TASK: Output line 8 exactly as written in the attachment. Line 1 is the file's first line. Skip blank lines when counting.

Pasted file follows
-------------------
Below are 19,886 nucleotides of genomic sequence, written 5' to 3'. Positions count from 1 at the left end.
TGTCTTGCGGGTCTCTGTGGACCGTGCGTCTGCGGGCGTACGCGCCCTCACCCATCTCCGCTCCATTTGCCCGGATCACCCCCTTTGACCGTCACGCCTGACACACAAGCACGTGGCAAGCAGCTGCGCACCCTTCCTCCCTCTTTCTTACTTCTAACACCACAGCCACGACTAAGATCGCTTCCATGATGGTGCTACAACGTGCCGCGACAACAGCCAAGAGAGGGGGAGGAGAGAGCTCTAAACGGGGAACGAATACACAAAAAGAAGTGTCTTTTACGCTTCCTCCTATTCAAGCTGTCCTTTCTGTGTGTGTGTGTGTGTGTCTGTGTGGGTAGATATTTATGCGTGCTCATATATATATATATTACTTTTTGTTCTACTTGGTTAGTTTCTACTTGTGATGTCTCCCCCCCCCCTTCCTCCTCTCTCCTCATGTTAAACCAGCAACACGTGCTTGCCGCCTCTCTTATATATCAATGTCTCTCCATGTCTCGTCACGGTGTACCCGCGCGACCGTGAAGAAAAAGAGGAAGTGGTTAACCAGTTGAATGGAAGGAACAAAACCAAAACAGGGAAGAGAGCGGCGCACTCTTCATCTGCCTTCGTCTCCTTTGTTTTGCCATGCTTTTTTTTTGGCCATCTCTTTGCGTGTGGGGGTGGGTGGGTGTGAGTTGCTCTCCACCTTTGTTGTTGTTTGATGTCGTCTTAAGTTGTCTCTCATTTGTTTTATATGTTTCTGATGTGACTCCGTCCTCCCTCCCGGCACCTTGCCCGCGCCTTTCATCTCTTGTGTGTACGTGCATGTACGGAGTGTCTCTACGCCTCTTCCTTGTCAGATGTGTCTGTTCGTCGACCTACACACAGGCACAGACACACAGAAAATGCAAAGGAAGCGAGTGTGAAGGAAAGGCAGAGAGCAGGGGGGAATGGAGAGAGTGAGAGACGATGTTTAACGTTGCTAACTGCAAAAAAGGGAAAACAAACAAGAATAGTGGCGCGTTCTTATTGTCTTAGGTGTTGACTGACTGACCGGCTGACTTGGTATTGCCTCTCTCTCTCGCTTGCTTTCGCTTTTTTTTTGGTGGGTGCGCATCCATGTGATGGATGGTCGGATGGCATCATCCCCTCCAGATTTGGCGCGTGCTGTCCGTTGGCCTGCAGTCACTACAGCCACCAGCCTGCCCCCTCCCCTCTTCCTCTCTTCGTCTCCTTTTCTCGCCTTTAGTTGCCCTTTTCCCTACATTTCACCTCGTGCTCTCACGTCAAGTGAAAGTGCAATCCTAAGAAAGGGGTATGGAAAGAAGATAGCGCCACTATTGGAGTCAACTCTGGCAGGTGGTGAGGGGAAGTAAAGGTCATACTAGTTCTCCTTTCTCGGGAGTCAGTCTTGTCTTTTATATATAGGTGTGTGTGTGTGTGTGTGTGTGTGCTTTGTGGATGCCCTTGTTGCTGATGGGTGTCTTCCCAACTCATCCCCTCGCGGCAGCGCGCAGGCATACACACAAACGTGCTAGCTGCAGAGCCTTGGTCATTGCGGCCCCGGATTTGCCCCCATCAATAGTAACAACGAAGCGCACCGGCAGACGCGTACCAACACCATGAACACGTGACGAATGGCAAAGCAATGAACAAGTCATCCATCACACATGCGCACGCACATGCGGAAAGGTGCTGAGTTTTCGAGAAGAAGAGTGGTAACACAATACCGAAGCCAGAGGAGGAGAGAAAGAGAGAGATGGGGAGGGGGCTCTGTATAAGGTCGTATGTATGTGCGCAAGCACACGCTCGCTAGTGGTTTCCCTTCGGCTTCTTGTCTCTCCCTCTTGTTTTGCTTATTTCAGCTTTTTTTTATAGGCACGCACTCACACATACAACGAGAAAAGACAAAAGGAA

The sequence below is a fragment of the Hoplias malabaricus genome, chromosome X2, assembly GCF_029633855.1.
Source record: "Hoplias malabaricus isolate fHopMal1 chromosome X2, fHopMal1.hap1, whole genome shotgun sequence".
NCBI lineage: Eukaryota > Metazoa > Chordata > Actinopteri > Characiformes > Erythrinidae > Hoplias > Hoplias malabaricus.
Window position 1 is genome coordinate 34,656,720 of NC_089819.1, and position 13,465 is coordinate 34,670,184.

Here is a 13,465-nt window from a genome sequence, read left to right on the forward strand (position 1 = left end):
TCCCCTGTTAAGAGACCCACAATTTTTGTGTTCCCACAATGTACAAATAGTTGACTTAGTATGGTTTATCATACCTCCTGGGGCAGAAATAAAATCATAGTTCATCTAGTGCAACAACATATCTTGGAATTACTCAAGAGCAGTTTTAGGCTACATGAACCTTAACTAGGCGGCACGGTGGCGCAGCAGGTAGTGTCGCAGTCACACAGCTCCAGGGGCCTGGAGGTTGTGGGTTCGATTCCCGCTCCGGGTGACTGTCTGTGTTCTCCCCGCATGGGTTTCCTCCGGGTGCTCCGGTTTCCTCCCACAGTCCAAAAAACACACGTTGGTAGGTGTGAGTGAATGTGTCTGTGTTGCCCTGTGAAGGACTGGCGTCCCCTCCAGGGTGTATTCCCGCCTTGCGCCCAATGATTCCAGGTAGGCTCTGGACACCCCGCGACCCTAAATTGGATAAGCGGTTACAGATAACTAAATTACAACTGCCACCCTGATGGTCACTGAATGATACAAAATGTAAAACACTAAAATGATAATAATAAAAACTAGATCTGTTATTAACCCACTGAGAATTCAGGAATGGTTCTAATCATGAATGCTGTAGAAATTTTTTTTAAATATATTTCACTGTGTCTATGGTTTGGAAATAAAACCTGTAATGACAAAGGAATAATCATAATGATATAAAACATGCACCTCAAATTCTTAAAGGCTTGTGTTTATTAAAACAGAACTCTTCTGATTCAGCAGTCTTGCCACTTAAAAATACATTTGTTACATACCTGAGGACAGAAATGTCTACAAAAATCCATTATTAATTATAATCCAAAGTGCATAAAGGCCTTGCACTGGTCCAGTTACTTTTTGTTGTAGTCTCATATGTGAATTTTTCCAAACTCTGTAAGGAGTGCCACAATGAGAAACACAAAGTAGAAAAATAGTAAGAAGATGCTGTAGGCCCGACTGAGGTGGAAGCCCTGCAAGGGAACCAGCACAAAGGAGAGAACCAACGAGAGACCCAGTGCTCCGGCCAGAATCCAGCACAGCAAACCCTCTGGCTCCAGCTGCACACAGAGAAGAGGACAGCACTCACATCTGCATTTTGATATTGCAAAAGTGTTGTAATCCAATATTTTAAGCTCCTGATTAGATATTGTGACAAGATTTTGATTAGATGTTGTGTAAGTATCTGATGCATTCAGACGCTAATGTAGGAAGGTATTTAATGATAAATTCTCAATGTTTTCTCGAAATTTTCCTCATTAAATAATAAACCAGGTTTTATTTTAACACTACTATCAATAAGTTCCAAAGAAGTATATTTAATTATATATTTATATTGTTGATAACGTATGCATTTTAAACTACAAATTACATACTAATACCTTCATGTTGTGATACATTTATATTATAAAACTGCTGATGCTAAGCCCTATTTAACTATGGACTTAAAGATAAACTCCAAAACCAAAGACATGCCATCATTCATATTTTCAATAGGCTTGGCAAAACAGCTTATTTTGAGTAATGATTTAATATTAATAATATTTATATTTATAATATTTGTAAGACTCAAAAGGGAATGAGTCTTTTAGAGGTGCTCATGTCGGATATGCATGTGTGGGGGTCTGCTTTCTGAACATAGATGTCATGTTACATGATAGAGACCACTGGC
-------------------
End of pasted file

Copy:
TCCCCTGTTAAGAGACCCACAATTTTTGTGTTCCCACAATGTACAAATAGTTGACTTAGTATGGTTTATCATACCTCCTGGGGCAGAAATAAAATCATAGTTCATCTAGTGCAACAACATATCTTGGAATTACTCAAGAGCAGTTTTAGGCTACATGAACCTTAACTAGGCGGCACGGTGGCGCAGCAGGTAGTGTCGCAGTCACACAGCTCCAGGGGCCTGGAGGTTGTGGGTTCGATTCCCGCTCCGGGTGACTGTCTGTGTTCTCCCCGCATGGGTTTCCTCCGGGTGCTCCGGTTTCCTCCCACAGTCCAAAAAACACACGTTGGTAGGTGTGAGTGAATGTGTCTGTGTTGCCCTGTGAAGGACTGGCGTCCCCTCCAGGGTGTATTCCCGCCTTGCGCCCAATGATTCCAGGTAGGCTCTGGACACCCCGCGACCCTAAATTGGATAAGCGGTTACAGATAACTAAATTACAACTGCCACCCTGATGGTCACTGAATGATACAAAATGTAAAACACTAAAATGATAATAATAAAAACTAGATCTGTTATTAACCCACTGAGAATTCAGGAATGGTTCTAATCATGAATGCTGTAGAAATTTTTTTTAAATATATTTCACTGTGTCTATGGTTTGGAAATAAAACCTGTAATGACAAAGGAATAATCATAATGATATAAAACATGCACCTCAAATTCTTAAAGGCTTGTGTTTATTAAAACAGAACTCTTCTGATTCAGCAGTCTTGCCACTTAAAAATACATTTGTTACATACCTGAGGACAGAAATGTCTACAAAAATCCATTATTAATTATAATCCAAAGTGCATAAAGGCCTTGCACTGGTCCAGTTACTTTTTGTTGTAGTCTCATATGTGAATTTTTCCAAACTCTGTAAGGAGTGCCACAATGAGAAACACAAAGTAGAAAAATAGTAAGAAGATGCTGTAGGCCCGACTGAGGTGGAAGCCCTGCAAGGGAACCAGCACAAAGGAGAGAACCAACGAGAGACCCAGTGCTCCGGCCAGAATCCAGCACAGCAAACCCTCTGGCTCCAGCTGCACACAGAGAAGAGGACAGCACTCACATCTGCATTTTGATATTGCAAAAGTGTTGTAATCCAATATTTTAAGCTCCTGATTAGATATTGTGACAAGATTTTGATTAGATGTTGTGTAAGTATCTGATGCATTCAGACGCTAATGTAGGAAGGTATTTAATGATAAATTCTCAATGTTTTCTCGAAATTTTCCTCATTAAATAATAAACCAGGTTTTATTTTAACACTACTATCAATAAGTTCCAAAGAAGTATATTTAATTATATATTTATATTGTTGATAACGTATGCATTTTAAACTACAAATTACATACTAATACCTTCATGTTGTGATACATTTATATTATAAAACTGCTGATGCTAAGCCCTATTTAACTATGGACTTAAAGATAAACTCCAAAACCAAAGACATGCCATCATTCATATTTTCAATAGGCTTGGCAAAACAGCTTATTTTGAGTAATGATTTAATATTAATAATATTTATATTTATAATATTTGTAAGACTCAAAAGGGAATGAGTCTTTTAGAGGTGCTCATGTCGGATATGCATGTGTGGGGGTCTGCTTTCTGAACATAGATGTCATGTTACATGATAGAGACCACTGGC